When Edmund Burke claimed in An Appeal from the New to the Old Whigs that the French Revolution ‘was a wild attempt to methodise anarchy; to perpetuate and fix disorder … that it was a foul, impious, monstrous thing, wholly out of the course of moral nature,’[1] he was targeting a particular theory of political organisation now known as ‘social contract theory’. It is essential to understand that in Burke’s understanding, social contract theory not only determines the form of political organisation of a particular people but the accompanying social organisation as well.[2]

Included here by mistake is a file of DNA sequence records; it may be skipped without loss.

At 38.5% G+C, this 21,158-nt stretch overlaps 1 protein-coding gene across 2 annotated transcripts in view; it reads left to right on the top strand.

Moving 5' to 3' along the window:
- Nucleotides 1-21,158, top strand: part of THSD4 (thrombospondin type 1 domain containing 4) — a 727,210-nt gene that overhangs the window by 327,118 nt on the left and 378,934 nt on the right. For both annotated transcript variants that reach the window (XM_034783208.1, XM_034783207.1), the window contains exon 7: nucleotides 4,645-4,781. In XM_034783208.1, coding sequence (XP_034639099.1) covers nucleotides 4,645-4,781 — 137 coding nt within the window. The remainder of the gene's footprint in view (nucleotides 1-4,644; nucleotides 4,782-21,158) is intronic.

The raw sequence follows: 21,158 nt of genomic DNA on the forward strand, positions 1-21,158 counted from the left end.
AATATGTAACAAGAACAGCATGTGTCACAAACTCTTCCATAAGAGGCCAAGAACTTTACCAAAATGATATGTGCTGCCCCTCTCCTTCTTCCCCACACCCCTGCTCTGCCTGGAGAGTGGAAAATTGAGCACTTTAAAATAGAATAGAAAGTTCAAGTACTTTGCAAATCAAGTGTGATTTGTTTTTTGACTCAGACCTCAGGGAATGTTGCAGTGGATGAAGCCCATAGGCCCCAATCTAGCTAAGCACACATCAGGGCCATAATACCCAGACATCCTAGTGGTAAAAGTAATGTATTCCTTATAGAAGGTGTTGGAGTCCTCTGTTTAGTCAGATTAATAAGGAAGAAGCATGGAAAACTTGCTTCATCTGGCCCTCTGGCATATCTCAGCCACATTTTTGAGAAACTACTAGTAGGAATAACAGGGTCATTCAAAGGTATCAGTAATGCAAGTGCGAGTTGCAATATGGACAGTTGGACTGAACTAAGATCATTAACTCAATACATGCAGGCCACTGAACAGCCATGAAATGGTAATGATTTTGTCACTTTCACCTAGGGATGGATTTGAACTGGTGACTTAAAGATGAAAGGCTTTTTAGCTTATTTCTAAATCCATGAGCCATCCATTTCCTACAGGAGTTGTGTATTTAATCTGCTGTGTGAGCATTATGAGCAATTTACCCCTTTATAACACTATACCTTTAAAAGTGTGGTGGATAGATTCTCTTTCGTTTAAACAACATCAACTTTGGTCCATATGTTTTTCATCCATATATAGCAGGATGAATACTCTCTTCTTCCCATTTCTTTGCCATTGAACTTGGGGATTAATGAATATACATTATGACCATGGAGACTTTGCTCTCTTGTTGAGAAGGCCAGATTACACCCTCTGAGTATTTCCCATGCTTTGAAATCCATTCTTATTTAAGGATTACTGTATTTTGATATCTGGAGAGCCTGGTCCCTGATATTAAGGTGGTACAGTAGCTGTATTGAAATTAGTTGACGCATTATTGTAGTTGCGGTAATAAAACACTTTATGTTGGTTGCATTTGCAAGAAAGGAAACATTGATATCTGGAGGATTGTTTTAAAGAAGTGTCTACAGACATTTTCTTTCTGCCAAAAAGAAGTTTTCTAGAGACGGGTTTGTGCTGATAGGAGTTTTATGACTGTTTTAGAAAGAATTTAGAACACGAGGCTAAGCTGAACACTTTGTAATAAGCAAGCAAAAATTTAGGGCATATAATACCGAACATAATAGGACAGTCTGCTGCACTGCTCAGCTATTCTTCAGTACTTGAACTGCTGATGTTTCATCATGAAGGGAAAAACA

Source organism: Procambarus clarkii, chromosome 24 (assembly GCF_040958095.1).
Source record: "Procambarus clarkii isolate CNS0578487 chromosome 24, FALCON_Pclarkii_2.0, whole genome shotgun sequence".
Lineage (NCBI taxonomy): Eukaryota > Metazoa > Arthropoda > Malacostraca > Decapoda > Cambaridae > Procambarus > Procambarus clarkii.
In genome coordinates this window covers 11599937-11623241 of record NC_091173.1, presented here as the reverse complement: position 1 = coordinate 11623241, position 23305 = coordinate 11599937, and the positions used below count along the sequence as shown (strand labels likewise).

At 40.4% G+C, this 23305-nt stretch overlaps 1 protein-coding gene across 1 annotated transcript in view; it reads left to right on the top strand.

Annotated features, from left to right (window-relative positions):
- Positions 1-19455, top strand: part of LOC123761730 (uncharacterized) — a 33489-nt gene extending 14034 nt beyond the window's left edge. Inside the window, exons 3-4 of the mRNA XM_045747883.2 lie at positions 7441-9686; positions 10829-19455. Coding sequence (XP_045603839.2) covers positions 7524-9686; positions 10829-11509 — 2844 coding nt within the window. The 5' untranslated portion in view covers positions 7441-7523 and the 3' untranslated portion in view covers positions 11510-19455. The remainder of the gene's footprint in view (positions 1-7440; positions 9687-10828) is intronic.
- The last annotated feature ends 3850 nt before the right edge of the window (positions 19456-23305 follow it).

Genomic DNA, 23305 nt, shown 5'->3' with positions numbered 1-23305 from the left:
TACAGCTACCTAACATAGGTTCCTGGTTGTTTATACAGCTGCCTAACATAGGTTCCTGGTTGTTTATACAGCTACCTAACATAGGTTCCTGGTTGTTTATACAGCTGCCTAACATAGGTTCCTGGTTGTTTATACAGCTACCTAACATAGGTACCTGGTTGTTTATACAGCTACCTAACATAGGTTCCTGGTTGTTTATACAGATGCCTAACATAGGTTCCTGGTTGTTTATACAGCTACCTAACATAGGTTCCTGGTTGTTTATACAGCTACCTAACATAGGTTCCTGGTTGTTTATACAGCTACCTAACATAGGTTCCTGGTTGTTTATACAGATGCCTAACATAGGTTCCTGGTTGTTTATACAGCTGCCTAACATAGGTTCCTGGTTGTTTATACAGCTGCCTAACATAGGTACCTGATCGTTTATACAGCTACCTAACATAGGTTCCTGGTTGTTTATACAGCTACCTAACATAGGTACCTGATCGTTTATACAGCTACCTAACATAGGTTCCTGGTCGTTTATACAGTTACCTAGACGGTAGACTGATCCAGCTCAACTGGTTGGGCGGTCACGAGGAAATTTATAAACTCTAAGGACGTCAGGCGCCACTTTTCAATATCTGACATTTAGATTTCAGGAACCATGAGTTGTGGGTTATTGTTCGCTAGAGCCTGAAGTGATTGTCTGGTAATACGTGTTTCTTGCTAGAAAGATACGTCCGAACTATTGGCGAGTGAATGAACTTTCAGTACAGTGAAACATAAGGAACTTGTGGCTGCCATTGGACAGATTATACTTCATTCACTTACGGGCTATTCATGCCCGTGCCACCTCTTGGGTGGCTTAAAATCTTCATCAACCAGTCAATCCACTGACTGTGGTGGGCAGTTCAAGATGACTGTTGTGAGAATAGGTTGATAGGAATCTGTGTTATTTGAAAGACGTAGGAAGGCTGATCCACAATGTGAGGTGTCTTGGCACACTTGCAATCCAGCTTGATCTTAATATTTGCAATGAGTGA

The early theorists of social contract were Thomas Hobbes (1588-1679), John Locke (1632-1704) and Jean-Jacques Rousseau (1712-1778). Hobbes is considered the first to introduce the idea. Burke was clearly familiar with the writings of these political philosophers. There are recognisable references to Hobbes (Leviathan) and Locke (The Second Treatise of Government) in his speeches and writings, although he does not name them. He was scathing about Rousseau, reducing his entire philosophy (including the Social Contract) to one of vanity, claiming that ‘with this vice he was possessed to a degree little short of madness,’ and that ‘it is plain that the present rebellion [in France] was its legitimate offspring.’ [3] In other words, he attributed the ‘wild attempt to methodise anarchy [and] to perpetuate and fix disorder’ in France to Rousseau as a major influence.